A New York State Board of Regents panel on Monday recommended lawmakers require full-day kindergarten in all school districts and lower the mandatory school age from 6 to 5.
The Regents’ early childhood committee also proposed creating space for 2,000 more pre-kindergarten students, at a cost of $20 million, in 40 of the state’s highest-need districts, setting the stage to eventually offer pre-kindergarten to all 4-year-old children in the state.
The recommendations – 18 in all on topics ranging from screening young kids to strengthening the early childhood education workforce – came as part of a report from a Regents work group charged with studying the state’s patchwork early childhood system. The work group and other education officials called for better connecting pediatricians, childcare providers and educators who work with children from birth to 8 years old. The Board of Regents plans to vote to adopt the recommendations Tuesday.
“I can think of no better way to have better completions than to have stronger beginnings,” said Regent Lester Young, a leader of the committee, referring to the importance of early education on later outcomes like graduation.
For the Shenendehowa Central School District, the only district in the Capital Region that does not offer a full-day kindergarten program, details of any law mandating statewide full-day programs would be needed before commenting on how the district would implement the program.
“The devil’s in the details,” said district spokeswoman Kelly DeFeciani.
Necessary points of clarification, she said, include what funding would go to schools to help implement the program, as well as details on how long districts would have to get to full-day kindergarten for all students.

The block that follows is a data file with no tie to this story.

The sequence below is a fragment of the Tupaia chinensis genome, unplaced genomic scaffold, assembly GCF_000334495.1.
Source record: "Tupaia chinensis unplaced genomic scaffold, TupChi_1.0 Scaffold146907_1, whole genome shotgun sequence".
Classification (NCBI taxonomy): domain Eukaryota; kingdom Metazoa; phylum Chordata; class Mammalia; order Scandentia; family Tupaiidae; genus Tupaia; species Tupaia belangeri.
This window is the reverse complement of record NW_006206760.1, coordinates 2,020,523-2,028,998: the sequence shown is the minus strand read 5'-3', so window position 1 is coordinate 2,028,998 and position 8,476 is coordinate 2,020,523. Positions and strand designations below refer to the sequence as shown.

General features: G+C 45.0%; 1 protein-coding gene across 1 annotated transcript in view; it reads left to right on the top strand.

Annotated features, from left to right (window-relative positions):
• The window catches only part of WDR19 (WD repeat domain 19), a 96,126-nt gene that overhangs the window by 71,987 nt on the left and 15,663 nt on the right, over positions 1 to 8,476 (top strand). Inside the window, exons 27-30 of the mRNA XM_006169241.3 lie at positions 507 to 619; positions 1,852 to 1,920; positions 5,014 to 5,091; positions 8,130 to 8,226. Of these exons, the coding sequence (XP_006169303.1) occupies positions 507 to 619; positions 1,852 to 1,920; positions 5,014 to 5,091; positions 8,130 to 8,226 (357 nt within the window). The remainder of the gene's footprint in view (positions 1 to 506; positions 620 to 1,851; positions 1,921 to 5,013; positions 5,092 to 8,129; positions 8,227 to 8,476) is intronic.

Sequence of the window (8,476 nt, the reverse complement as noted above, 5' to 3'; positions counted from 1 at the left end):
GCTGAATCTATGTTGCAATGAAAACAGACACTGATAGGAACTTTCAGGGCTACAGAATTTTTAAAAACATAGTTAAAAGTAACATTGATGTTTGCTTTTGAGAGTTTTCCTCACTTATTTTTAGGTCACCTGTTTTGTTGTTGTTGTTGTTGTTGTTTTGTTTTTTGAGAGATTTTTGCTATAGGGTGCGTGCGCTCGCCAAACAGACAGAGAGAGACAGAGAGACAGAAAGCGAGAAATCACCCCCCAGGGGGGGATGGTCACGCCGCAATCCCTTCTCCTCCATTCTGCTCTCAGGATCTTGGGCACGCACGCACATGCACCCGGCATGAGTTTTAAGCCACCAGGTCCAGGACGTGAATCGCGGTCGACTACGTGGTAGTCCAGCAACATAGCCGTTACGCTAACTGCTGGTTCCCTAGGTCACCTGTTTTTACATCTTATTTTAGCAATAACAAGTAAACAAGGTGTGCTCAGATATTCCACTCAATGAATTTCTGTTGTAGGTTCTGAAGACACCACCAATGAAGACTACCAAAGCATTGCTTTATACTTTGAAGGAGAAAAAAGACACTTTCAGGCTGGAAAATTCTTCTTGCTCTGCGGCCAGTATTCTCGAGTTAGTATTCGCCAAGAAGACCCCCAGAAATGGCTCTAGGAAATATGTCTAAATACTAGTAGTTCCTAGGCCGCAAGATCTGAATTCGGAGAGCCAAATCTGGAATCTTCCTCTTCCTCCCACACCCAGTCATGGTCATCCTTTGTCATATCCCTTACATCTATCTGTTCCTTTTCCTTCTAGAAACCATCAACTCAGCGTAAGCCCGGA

Shenendehowa offers six half-day kindergarten sessions at each of the district’s eight elementary schools. The district, which has a total of about 10,000 students, also offers an extended-day program that allows students to stay beyond the half-day program for supplemental instruction.
In the past, Shen has said the main barrier for providing a full-day kindergarten program has been finding the physical space for it, as opposed to funding. It is possible, district officials have said in the past, that a new school building would be needed, which could only be built if residents approve.
The early childhood recommendations touched on a variety of issues, including ways to improve screening for young kids and better share information between doctors and educators. The work group proposed $700,000 to begin the creation of a “comprehensive developmental screening process” for all children from birth to age 8, which would include an assessment of vision, hearing, physical and dental health, speech and language skills and more.
Some of the regents also emphasized the importance of working with pediatricians to gather data about children that can be helpful to early childhood educators.
“This is a big puzzle with a big gap in it,” Regent Catherine Collins, of Buffalo, said of strengthening communication between the health and education fields.
The proposal focuses on expanding, strengthening and diversifying the workforce in early childhood centers, preschools and other education settings for young children.
The proposal calls for a $2.5 million investment in improving the training of future early childhood educators, while following up with a broader effort to recruit and retain a diverse field of potential early childhood educators, a workforce that would better reflect the state’s increasingly diverse student population.
Kassie Parisi contributed to this report.
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